DENTAL FEARS & ANXIETY

Your comfort is at the heart of our practice.


Dental FEARS & ANXIETIES

Some of the most common fears and anxieties for children include:

  • Fear of sharp instruments

  • Fear of gagging

  • Fear of injections/needles

  • Fear of loss of control

  • Fear of the unknown

• Fear of not becoming numb

• Fear of pain

• Fear of the dentist as a person

• Fear of the hand piece (or the drill)

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COMMON CALMING METHODS

We realize how often fears and anxieties occur among our child patients, and we use the following methods to ease these issues:

Talking slowly, and in terms/language they understand.

Using large, unpronounceable words, or talking faster than a child can follow is more likely to cause anxiety. It’s important that they understand what the doctor, hygienist, or assistant is saying, so they feel more comfortable before, during and after the procedure.

Displaying a compassionate attitude towards children.

We understand that children of all ages may be uneasy at the dentist, whether it’s their first visit, or 20th visit. Our team is always careful to keep the child’s fears and concerns in mind during procedures, acknowledging that their feelings are normal, and ensuring them that everything will be okay.

Showing and telling patients what we are doing.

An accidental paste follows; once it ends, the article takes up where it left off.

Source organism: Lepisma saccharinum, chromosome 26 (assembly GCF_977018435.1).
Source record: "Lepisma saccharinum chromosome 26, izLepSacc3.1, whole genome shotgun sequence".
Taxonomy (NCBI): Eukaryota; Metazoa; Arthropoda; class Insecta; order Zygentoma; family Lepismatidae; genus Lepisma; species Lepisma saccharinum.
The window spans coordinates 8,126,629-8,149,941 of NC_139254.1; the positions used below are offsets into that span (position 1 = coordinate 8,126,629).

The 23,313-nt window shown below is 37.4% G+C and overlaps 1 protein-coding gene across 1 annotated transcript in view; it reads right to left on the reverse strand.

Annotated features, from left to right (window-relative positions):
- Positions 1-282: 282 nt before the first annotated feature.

We feel that patients, especially children, respond well to seeing what is being done, as well as hearing what we’re doing, and why. The more information we can give them, the better.

Using a mirror to watch.

In some cases, we will have the patient hold a mirror, so they can watch exactly what we’re doing. It gives some of the control back to the patient, and results in reduced fear and anxiety.

Using nitrous oxide.

When the methods above prove ineffective, or additional relief is required, we do offer nitrous oxide to calm the patient.

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OVERCOMING DENTAL ANXIETY

Dental visits can be stressful for parents, especially for those who have dental phobias themselves.  It is imperative for parents to continually communicate positive messages about dental visits (especially the first one), and to help the child feel as happy as possible about visiting the dentist.

Pediatric dentists and the dental team aim to make the child feel as welcome as possible during all visits. There are several things parents can do to make the first visit enjoyable.  Some helpful tips include:

Take another adult along for the visit.

Sometimes infants become fussy when having their mouths examined.  Having another adult along to soothe the infant allows the parent to ask questions and to attend to any advice the dentist may have.

Leave other children at home.

Other children can distract the parent and cause the infant to fuss. Leaving other children at home (when possible) makes the visit less stressful for all concerned.

Avoid threatening language.

Pediatric dentists and the dental team are trained to avoid the use of threatening language.  It is imperative for parents to use positive language when speaking about dental treatment with their child.  Please support us by NOT USING negative words often used in dental care:

DON’T USE

needle or shot
drill
drill the tooth
pull or yank
decay or cavity
exam
tooth cleaning
explorer
gas

USE

sleepy juice /water
cleaner
clean the tooth
wiggle out
sugar bug
count teeth
tickle teeth
toothpick
magic nose